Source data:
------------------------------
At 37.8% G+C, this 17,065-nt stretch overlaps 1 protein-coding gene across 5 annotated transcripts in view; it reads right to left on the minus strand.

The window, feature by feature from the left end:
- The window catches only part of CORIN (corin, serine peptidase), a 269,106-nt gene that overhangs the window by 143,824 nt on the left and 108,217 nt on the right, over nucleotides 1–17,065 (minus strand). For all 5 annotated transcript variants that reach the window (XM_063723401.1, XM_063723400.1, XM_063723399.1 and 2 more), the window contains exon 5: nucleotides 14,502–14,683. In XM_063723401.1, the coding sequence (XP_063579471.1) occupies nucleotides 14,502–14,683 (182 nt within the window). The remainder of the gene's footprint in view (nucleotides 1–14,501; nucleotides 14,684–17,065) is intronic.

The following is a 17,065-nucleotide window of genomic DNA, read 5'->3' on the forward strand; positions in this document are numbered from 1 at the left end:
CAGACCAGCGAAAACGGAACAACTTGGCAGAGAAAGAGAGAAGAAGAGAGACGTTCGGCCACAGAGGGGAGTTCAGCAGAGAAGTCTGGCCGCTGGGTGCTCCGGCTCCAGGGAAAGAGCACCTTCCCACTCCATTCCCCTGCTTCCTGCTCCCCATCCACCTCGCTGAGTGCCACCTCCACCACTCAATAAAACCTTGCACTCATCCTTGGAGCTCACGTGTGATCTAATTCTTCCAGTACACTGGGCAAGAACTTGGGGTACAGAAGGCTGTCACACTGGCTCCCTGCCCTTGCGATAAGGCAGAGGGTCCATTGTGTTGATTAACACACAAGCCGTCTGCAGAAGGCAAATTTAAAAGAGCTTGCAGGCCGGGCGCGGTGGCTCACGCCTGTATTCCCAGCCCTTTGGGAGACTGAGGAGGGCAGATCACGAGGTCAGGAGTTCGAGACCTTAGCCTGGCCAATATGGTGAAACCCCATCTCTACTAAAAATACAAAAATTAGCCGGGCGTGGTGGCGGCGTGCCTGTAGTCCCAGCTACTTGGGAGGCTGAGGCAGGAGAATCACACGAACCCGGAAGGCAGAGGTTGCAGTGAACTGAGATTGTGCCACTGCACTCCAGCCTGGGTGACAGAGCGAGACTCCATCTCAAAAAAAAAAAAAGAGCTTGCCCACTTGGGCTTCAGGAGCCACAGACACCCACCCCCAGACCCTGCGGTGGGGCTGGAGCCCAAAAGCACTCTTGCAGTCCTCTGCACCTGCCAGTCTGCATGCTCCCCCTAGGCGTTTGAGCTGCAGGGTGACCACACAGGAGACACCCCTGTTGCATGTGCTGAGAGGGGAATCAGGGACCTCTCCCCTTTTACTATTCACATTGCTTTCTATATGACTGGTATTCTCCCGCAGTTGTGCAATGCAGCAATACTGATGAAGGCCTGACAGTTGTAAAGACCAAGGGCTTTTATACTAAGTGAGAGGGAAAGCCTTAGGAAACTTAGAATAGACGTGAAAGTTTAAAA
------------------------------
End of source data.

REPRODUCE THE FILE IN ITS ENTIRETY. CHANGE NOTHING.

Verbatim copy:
At 37.8% G+C, this 17,065-nt stretch overlaps 1 protein-coding gene across 5 annotated transcripts in view; it reads right to left on the minus strand.

The window, feature by feature from the left end:
- The window catches only part of CORIN (corin, serine peptidase), a 269,106-nt gene that overhangs the window by 143,824 nt on the left and 108,217 nt on the right, over nucleotides 1–17,065 (minus strand). For all 5 annotated transcript variants that reach the window (XM_063723401.1, XM_063723400.1, XM_063723399.1 and 2 more), the window contains exon 5: nucleotides 14,502–14,683. In XM_063723401.1, the coding sequence (XP_063579471.1) occupies nucleotides 14,502–14,683 (182 nt within the window). The remainder of the gene's footprint in view (nucleotides 1–14,501; nucleotides 14,684–17,065) is intronic.

The following is a 17,065-nucleotide window of genomic DNA, read 5'->3' on the forward strand; positions in this document are numbered from 1 at the left end:
CAGACCAGCGAAAACGGAACAACTTGGCAGAGAAAGAGAGAAGAAGAGAGACGTTCGGCCACAGAGGGGAGTTCAGCAGAGAAGTCTGGCCGCTGGGTGCTCCGGCTCCAGGGAAAGAGCACCTTCCCACTCCATTCCCCTGCTTCCTGCTCCCCATCCACCTCGCTGAGTGCCACCTCCACCACTCAATAAAACCTTGCACTCATCCTTGGAGCTCACGTGTGATCTAATTCTTCCAGTACACTGGGCAAGAACTTGGGGTACAGAAGGCTGTCACACTGGCTCCCTGCCCTTGCGATAAGGCAGAGGGTCCATTGTGTTGATTAACACACAAGCCGTCTGCAGAAGGCAAATTTAAAAGAGCTTGCAGGCCGGGCGCGGTGGCTCACGCCTGTATTCCCAGCCCTTTGGGAGACTGAGGAGGGCAGATCACGAGGTCAGGAGTTCGAGACCTTAGCCTGGCCAATATGGTGAAACCCCATCTCTACTAAAAATACAAAAATTAGCCGGGCGTGGTGGCGGCGTGCCTGTAGTCCCAGCTACTTGGGAGGCTGAGGCAGGAGAATCACACGAACCCGGAAGGCAGAGGTTGCAGTGAACTGAGATTGTGCCACTGCACTCCAGCCTGGGTGACAGAGCGAGACTCCATCTCAAAAAAAAAAAAAGAGCTTGCCCACTTGGGCTTCAGGAGCCACAGACACCCACCCCCAGACCCTGCGGTGGGGCTGGAGCCCAAAAGCACTCTTGCAGTCCTCTGCACCTGCCAGTCTGCATGCTCCCCCTAGGCGTTTGAGCTGCAGGGTGACCACACAGGAGACACCCCTGTTGCATGTGCTGAGAGGGGAATCAGGGACCTCTCCCCTTTTACTATTCACATTGCTTTCTATATGACTGGTATTCTCCCGCAGTTGTGCAATGCAGCAATACTGATGAAGGCCTGACAGTTGTAAAGACCAAGGGCTTTTATACTAAGTGAGAGGGAAAGCCTTAGGAAACTTAGAATAGACGTGAAAGTTTAAAA